His clear third pitch, Sale throws his changeup just over 15% of the time and has good downward movement on the pitch. In 2019, hitters had a good amount of success off the pitch as they slashed .279/.319/.523 which is good for a wRC+ of 126. The LD% off the pitch also jumped in 2019, making it interesting to see if Sale can bounce back with the pitch in 2020.
Thrown from a 3/4 armslot with Chris Sale’s distinct motion, this pitch gets on you quick and is extremely effective. Despite the success, there are some red flags as the pitch only averaged 93 mph in 2019 compared to a career average of 94.6 mph. Look to see if Sale can increase his velocity a few ticks in 2020 and continue to dominate with his fastball.
Still an elite strikeout pitch, Sale’s slider for the first time in his career was his most used pitch. It unfortunately gained .100 points of wOBA from 2018 to 2019 as batters made more contact with it. With sale (hopefully) healthy for 2020 his slider should be able to bounceback.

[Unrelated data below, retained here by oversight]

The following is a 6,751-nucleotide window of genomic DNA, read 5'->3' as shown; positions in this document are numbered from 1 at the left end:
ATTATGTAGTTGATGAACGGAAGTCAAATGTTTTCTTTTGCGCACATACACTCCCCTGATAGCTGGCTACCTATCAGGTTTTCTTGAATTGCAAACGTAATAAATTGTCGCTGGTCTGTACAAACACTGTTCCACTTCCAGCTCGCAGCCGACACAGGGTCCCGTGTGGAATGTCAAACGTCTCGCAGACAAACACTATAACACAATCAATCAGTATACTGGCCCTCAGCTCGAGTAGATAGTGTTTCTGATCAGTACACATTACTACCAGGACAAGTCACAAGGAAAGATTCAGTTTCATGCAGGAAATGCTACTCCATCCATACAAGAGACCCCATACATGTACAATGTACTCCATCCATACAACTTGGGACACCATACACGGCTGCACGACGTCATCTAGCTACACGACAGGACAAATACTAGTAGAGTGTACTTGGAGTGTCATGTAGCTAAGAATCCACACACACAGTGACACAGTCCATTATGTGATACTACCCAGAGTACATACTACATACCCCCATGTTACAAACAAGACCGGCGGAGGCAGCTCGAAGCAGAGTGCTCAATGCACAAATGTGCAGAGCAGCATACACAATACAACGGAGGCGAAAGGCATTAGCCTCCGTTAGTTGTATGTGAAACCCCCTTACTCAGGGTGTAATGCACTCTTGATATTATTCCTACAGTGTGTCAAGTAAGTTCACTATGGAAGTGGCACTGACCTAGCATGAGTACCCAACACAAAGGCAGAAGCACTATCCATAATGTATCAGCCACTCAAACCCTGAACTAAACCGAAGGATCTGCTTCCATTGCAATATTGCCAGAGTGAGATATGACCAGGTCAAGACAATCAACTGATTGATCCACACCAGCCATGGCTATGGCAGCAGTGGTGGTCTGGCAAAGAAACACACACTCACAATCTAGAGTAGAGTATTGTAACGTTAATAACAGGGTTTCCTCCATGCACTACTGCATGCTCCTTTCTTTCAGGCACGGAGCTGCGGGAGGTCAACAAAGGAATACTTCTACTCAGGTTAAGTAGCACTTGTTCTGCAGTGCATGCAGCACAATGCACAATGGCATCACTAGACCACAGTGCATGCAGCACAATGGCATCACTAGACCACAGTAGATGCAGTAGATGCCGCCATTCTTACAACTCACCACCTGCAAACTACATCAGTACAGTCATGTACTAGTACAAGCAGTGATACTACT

There are so many reasons Sale’s four-seamer is so devastating. The lefty throws it practically sidearm at 95+ mph (third year in a row his fastball has gained velocity) with a ton of movement. It’s amazing hitters even make contact with it 73.3% of the time. For the third year in row, this pitch increased its swinging-strike rate to 14.8%, and it had a K rate over 40.0 for the second year in a row.
Sale’s slider is the Destroyer of Worlds—or at least of batted balls. Thrown 872 times, it was hit for just a 6 (!!!!) wRC+ and a minuscule 3.6 FB/HR%. Thrown from a near-sidearm slot, his slider can start from the far left side of the plate and end up at a right-hander’s back foot. With its 18.1 SwStr% and insane 48.9 K-BB%, hitters don’t stand a chance if Sale continues to throw this pitch this well.
A true Money Pitch in 2018, Sale’s changeup racked up a 41.0 O-swing%, 48.5 zone%, and an obscene 19.6 SwStr%. This pitch has a devastating sharp break at the end that almost resembles a slider but looks like his fastball coming out of his hand. Its only real weakness seems to be that since it works so often out of the zone, it has a bit of an elevated walk rate at 9.3%, but that is more a product of the pitch’s usage than a lack of control.
Sale’s only negative pitch according to pVal (-3.2), his sinker appears to have been the victim of some weird outcomes in roughly 281 offerings. It had a BABIP of .380—which was over 50 points higher than its previous high mark. Another piece of weirdness was that the sinker increased its swinging-strike rate to 8.2%, yet its K rate dropped from 7.2% to 1.7%. Given that the pitch was worth a 5.0 pVal both of the last two years, expect a rebound.